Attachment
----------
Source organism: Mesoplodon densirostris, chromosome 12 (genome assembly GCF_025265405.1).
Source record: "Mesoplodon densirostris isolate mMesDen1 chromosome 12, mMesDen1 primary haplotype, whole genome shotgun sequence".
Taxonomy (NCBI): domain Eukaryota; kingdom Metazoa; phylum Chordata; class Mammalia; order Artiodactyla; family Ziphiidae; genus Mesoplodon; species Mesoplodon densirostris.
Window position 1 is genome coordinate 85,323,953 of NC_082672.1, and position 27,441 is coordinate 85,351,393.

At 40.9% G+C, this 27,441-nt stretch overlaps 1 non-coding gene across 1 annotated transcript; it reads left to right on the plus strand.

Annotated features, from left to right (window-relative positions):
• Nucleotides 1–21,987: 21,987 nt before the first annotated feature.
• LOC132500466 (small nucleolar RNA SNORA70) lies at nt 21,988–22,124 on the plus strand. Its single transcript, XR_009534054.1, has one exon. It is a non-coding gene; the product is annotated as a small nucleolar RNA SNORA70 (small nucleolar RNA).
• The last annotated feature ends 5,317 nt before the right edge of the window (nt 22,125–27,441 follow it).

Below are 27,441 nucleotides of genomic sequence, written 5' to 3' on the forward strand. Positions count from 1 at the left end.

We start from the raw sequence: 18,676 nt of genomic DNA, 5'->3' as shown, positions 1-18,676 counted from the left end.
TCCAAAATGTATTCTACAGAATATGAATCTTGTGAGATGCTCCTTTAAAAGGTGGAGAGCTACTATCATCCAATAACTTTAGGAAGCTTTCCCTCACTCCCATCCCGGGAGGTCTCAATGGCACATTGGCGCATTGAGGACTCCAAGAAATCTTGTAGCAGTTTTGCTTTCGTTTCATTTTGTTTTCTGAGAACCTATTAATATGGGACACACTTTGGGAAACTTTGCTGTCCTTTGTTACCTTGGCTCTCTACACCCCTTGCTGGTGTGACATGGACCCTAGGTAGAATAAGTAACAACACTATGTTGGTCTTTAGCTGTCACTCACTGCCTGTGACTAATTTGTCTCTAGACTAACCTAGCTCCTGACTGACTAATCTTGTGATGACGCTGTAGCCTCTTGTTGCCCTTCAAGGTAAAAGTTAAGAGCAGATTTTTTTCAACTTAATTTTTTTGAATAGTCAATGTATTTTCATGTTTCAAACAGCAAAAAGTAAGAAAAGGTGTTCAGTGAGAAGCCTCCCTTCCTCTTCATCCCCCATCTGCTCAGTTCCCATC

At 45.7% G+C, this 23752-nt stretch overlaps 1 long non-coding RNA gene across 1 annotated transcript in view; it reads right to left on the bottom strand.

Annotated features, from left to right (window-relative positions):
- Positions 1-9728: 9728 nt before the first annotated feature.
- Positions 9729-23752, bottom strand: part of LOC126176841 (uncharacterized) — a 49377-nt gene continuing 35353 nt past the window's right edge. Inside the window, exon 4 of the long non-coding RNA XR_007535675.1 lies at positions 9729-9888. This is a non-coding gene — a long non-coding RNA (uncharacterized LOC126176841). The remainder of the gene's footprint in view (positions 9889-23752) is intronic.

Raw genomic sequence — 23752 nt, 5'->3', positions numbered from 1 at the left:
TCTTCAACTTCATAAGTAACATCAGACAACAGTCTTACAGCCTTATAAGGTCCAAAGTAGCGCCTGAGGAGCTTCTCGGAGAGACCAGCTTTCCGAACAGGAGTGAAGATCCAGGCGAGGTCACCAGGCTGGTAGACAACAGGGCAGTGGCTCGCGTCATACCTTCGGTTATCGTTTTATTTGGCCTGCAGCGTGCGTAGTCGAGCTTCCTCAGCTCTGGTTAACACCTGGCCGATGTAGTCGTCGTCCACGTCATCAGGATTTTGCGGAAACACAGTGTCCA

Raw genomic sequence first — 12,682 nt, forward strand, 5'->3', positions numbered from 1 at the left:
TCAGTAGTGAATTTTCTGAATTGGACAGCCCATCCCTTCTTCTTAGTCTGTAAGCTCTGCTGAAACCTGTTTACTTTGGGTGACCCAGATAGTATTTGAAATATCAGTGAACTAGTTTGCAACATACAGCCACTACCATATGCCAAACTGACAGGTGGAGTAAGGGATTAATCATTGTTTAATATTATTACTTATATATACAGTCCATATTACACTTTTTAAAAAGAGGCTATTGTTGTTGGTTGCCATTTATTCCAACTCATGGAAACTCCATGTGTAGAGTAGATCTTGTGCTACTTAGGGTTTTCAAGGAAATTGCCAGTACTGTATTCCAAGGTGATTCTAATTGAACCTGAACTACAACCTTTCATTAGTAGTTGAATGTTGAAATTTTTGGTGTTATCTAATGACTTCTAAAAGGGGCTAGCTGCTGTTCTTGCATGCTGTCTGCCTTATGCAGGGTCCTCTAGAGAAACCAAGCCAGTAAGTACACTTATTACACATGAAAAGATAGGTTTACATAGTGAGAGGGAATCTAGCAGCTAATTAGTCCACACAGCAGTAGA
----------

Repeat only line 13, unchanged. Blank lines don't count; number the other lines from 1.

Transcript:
At 45.7% G+C, this 23752-nt stretch overlaps 1 long non-coding RNA gene across 1 annotated transcript in view; it reads right to left on the bottom strand.